I went into the test a little cautious. I don’t want to be the 40-something looping out test bikes because they’re too much for me, after all. But my hesitation wasn’t warranted. For “normal” riders, Map 1 is adequate, and Map 2 gives you a healthier rate of acceleration from the motor that requires more skill and attention. It could be considered a pro map, but pros will likely want more—as they do.
Traction being perfect, Map 2 does give you a bit more bolt out of the corner, but it’s not a revolutionary amount of snap, and the trip through the gears is just a little faster than Map 1. I can easily see myself starting in Map 2 and switching, via the super-easy control switch, mid-race to Map 1 when I get tired (you know, like, two laps in).
One of our favorite setups on the day (other than simply riding around in Map 1) was Map 2 with Traction Control switched on; this is super cool as it provides the aggression of the second map for my ego and the security blanket of KTM’s minimally invasive, swap-reducing Traction Control for my reality. Thanks, technology!
Inside the engine is a new piston that has the skirt spec optimized for some improvements in durability and the ability for the bike to rev with less restriction. The solitary, seat-of-the-pants test tells us the bike revs just fine.
2020 KTM 450 SX-F Review—Comfortably Suspended
The next major shift from 2019’s KTM 450 SX-F is a revamped suspension package. Yes, this is the XACT-labeled WP stuff. And it’s more than a re-brand of the AER 48 fork from last year upfront. The new fork for 2019 has an updated mid-valve that reduces shim stiction, freeing up the movement of the stroke, and flattening some harshness; this, combined with an all-new fork valve setting, has the KTM following the new Austrian trend of bringing comfort into settings.
Compared to last year’s models, the new 2019 settings are softer, but they’re not anything like Husqvarna’s 2020 FC450. These still have a higher-speed attitude built in with more aggression and certainly more stiffness. Same goes for the shock (which has a stiffer spring than Husqvarna’s model). It’s valving moves when you want it to, but it stands up to more advanced-riding abuse—or just heavier riders.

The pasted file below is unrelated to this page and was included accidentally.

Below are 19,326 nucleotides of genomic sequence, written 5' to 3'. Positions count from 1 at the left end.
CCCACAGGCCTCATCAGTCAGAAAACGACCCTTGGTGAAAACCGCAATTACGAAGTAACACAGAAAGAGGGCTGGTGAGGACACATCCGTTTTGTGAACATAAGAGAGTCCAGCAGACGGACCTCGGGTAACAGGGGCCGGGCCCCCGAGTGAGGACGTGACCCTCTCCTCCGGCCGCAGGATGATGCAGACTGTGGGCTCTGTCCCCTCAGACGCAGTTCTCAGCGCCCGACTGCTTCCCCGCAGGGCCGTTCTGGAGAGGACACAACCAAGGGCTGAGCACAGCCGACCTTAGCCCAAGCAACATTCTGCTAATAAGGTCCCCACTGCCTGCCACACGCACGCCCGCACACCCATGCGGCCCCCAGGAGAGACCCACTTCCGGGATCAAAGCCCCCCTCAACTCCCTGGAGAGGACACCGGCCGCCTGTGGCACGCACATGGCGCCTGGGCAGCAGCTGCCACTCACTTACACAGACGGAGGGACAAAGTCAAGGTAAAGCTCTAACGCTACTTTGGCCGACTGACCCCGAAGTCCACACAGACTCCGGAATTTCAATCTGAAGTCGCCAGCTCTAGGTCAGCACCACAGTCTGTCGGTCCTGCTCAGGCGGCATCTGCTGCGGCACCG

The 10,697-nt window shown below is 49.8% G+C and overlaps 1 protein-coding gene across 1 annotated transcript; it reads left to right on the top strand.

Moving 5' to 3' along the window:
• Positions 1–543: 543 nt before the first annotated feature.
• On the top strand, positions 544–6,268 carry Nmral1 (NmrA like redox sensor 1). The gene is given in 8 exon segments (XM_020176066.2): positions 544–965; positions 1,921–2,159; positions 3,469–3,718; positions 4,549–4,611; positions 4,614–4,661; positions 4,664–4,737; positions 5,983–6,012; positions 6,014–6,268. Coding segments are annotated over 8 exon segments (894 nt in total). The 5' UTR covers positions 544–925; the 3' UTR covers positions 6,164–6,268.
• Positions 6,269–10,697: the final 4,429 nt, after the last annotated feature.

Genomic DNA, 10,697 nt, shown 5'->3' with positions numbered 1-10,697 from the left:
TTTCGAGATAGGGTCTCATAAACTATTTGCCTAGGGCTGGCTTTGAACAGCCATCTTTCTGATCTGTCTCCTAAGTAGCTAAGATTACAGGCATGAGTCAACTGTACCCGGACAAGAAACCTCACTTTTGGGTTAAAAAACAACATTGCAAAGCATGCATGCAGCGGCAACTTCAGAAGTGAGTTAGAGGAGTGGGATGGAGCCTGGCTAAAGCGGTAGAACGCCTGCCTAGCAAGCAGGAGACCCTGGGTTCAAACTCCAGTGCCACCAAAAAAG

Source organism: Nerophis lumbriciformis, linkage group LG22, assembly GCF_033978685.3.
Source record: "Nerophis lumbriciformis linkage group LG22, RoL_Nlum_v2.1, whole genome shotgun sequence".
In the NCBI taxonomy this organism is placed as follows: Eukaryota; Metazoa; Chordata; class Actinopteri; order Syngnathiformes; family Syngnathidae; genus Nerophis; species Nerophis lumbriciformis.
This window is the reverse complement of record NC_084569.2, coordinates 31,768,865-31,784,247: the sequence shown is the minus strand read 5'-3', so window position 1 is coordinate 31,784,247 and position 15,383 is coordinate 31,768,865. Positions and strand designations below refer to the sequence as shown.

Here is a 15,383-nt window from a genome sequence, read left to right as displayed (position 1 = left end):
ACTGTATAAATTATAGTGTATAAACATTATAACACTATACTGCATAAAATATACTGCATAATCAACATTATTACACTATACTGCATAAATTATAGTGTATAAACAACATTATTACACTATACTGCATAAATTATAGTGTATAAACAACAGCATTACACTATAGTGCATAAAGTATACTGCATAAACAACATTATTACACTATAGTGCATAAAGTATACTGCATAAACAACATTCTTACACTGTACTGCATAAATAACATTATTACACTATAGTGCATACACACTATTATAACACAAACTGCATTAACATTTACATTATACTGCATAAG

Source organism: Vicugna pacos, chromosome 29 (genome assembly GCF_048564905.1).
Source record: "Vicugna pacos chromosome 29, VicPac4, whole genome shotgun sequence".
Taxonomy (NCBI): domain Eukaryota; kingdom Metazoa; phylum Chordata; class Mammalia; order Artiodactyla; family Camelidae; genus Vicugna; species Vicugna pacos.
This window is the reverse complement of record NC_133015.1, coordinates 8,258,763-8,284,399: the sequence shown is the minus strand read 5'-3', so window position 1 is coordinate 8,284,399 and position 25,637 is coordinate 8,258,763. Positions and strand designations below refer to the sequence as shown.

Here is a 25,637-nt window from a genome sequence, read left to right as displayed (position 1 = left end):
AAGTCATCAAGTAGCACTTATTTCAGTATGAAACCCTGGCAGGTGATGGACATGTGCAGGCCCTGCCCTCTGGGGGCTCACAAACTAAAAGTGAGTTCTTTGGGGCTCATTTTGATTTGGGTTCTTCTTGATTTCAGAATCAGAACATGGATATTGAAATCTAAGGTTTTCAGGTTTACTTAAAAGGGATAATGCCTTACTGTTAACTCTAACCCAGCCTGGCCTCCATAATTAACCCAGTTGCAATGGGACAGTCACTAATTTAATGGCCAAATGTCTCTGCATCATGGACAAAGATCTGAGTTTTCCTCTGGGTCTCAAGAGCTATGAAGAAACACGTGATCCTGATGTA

The fork on the 2020 KTM 450 SX-F feels significantly more compliant than previous versions of the AER-technology equipped units of the past. It has come close to eliminating all initial stroke harshness and is a new era for the air-sprung fork world. It’s an incredible improvement over the first generations of air fork systems from all manufacturers.
2020 KTM 450 SX-F Review—It Keeps Winning
KTM is clearly on a roll with its competitive motocross machines. Since 2013, it has been winning in the highest stake’s games in moto, and its product has updated more often than most of their competitors. Championships and race-wins are taken by bikes that are a far cry from the ones you and I can buy, but something is going on in the bones of these orange bikes that makes them win. And that might be worth investing in for your next ride. CN
2020 KTM 450 SX-F Specifications
||Liquid-cooled, SOHC, 4-stroke, single
|Bore / Stroke:
||Electric/12.8V, 2 Ah
||Keihin EFI, 44mm throttle body
||Pressure lubrication with two oil pumps
||Wet multi-disc DDS-clutch, Brembo hydraulics
||Central double-cradle type 25CrMo4 steel
||Neken, aluminum, 28/22mm
||WP XACT USD Fork, 48mm
||WP XACT Monoshock with linkage
||Single 260mm disc
||Single 220mm disc
||1.60×21 in. Excel
||2.15×19 in. Excel
||80/100-21 in. Dunlop MX3S
||120/80-19 in. Dunlop MX3S
||5/8 x 1/4 in.
|Steering Head Angle:
|Triple Clamp Offset:
|Weight (claimed, without fuel):